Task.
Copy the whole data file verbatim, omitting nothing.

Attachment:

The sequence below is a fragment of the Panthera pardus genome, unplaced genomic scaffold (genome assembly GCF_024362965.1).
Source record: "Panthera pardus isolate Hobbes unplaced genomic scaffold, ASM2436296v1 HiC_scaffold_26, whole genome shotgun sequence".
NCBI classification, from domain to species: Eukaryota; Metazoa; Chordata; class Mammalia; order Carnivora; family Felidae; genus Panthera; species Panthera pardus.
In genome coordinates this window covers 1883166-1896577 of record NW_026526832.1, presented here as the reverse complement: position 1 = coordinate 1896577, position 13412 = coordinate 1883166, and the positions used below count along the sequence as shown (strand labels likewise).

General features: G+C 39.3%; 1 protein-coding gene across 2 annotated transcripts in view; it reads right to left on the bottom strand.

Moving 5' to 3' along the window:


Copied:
The sequence below is a fragment of the Panthera pardus genome, unplaced genomic scaffold (genome assembly GCF_024362965.1).
Source record: "Panthera pardus isolate Hobbes unplaced genomic scaffold, ASM2436296v1 HiC_scaffold_26, whole genome shotgun sequence".
NCBI classification, from domain to species: Eukaryota; Metazoa; Chordata; class Mammalia; order Carnivora; family Felidae; genus Panthera; species Panthera pardus.
In genome coordinates this window covers 1883166-1896577 of record NW_026526832.1, presented here as the reverse complement: position 1 = coordinate 1896577, position 13412 = coordinate 1883166, and the positions used below count along the sequence as shown (strand labels likewise).

General features: G+C 39.3%; 1 protein-coding gene across 2 annotated transcripts in view; it reads right to left on the bottom strand.

Moving 5' to 3' along the window: